John Citrone had originally applied to be a news writer, but in the arts and entertainment world, he found his niche. As the city’s arts scene emerged from obscurity, John worked to keep new artists rising and cultural events relevant. In a hilarious, telling exchange between John and Fred Durst, leader of the manically popular band Limp Bizkit, Durst threatened Citrone for referring to Limp Bizkit in a Best of Jax issue as the “best example of Southern Culture on the skids.” Later, when the two met to confront the issue, Durst tearfully confessed that he wished he could really sing so he wouldn’t have to rap. “You’re all right,” he finally told Citrone. “I want you to write my autobiography.”
Within a few years, Susan Clark Armstrong had begun writing stories as well, featuring issues in Clay County. What she lacked in formal journalism experience she made up for with pure moxie, nearly single-handedly bringing down sheriffs, county commissioners and others with her investigations into corruption and improprieties.
Folio Weekly, after being known from inception as an arts and entertainment magazine, soon earned a reputation as a hard-hitting alternative newsweekly with few inhibitions. In 1998, after teenager Joshua Phillips was charged in the murder of 8-year-old Maddie Clifton, the community panicked. Parents were urged to hug their children tighter and keep them closer to home. Bob Snell wrote one of the only rational perspectives on the matter, pointing out that the crime, while tragic and awful, was an anomaly. Phillips’ parents subsequently allowed Folio Weekly to conduct the only media interview they consented to during that terrible time.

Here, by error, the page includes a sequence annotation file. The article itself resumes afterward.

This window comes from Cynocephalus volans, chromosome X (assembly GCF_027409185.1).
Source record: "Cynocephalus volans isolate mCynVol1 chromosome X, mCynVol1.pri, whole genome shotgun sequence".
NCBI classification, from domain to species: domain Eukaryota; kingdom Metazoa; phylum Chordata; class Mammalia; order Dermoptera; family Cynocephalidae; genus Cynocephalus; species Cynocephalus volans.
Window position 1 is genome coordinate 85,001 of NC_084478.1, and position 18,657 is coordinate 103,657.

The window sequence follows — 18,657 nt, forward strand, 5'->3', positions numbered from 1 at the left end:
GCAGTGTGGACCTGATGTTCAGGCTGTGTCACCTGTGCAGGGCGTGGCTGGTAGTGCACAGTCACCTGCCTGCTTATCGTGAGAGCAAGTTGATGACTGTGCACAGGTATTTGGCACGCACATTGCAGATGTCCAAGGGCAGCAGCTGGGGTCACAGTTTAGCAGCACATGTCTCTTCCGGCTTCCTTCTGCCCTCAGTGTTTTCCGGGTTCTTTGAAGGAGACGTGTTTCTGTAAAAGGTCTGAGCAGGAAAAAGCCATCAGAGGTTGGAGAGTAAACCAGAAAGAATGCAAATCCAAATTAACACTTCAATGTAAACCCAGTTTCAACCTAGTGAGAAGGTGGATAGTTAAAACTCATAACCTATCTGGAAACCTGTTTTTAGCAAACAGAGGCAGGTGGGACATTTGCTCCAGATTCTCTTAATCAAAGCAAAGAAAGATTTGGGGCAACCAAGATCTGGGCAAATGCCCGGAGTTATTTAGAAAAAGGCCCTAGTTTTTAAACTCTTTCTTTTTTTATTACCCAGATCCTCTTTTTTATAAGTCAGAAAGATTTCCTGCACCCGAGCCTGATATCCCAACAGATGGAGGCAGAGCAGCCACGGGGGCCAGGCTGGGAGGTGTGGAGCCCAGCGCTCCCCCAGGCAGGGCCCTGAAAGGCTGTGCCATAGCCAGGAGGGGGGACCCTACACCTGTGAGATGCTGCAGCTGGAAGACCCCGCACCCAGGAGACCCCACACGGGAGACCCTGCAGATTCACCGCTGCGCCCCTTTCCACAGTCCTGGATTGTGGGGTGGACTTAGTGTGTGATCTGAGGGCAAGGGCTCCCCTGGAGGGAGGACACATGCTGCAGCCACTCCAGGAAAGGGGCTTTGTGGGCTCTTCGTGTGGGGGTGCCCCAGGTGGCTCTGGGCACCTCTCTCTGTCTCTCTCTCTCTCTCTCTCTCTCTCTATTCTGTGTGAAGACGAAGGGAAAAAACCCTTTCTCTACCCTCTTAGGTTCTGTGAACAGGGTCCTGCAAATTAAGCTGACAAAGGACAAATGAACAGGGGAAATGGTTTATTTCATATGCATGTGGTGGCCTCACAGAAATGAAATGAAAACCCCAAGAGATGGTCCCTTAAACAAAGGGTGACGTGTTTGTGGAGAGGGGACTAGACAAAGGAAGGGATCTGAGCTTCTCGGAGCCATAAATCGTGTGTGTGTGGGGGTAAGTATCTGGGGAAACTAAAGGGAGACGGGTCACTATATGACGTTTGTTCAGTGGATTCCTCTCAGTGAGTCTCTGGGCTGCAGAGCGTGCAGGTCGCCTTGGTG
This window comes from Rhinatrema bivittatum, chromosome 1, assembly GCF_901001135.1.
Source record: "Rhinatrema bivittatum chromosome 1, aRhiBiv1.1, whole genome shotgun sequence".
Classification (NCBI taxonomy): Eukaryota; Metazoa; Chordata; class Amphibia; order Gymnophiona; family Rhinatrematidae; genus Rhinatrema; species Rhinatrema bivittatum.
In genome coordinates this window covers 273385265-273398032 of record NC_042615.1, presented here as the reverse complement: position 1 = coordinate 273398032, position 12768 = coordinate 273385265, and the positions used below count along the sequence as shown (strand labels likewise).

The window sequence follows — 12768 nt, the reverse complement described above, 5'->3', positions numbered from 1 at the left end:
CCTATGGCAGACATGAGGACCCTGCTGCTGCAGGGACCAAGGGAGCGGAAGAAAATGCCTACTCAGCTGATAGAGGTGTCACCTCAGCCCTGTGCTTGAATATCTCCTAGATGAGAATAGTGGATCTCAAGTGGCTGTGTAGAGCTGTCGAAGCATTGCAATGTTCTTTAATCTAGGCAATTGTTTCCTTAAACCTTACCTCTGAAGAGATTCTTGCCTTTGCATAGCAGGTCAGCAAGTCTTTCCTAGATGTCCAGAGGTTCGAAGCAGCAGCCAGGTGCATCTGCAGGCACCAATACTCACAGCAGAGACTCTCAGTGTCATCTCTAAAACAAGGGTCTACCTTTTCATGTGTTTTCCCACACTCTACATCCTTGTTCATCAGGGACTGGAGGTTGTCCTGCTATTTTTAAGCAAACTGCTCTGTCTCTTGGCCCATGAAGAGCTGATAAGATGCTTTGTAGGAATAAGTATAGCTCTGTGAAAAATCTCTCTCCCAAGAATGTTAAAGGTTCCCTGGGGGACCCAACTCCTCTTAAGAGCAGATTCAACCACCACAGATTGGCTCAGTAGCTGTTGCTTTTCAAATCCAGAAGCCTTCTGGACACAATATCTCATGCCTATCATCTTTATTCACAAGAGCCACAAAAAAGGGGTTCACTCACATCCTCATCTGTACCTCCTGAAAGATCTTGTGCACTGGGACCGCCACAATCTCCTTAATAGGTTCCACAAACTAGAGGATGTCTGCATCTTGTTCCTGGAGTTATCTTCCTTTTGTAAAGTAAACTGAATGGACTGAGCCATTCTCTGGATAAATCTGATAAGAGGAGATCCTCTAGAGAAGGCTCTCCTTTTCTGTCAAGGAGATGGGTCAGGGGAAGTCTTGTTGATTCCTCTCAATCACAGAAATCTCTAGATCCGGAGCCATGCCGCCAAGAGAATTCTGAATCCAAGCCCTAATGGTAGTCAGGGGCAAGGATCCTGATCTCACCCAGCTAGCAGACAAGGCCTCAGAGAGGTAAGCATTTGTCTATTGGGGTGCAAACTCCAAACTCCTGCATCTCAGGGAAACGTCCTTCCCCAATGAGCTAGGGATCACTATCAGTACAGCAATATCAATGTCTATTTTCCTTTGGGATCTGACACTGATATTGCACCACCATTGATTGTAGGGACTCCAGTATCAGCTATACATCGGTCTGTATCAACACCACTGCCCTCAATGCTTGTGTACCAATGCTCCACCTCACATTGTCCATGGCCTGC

Eventually, we each drifted in different directions — Bob left to become a professional firefighter, I cut back on writing to raise our children. Anne Schindler took on the editor’s position for the next decade and conducted her own fiery brand of truth-telling, then took a position as an executive producer at First Coast News. John Citrone left to pursue both more writing and a musical career. Walter Coker still takes awe-inspiring photos and sells them in his St. Augustine shop featuring imported Indonesian items.
But before that happened — before the band broke up — we cut our media teeth on a slightly backwards version of this place, and were united in our desire to root out injustice, elevate the truth and, sometimes, just get the damn news magazine out the door. We were a team fairly obsessed with our work — even a night out drinking held potential for a story — and every story begged to be told. We worked hard, played hard, and drove each other crazy, but we got a lotta shit done. And Northeast Florida, I think, was — is — better for our efforts.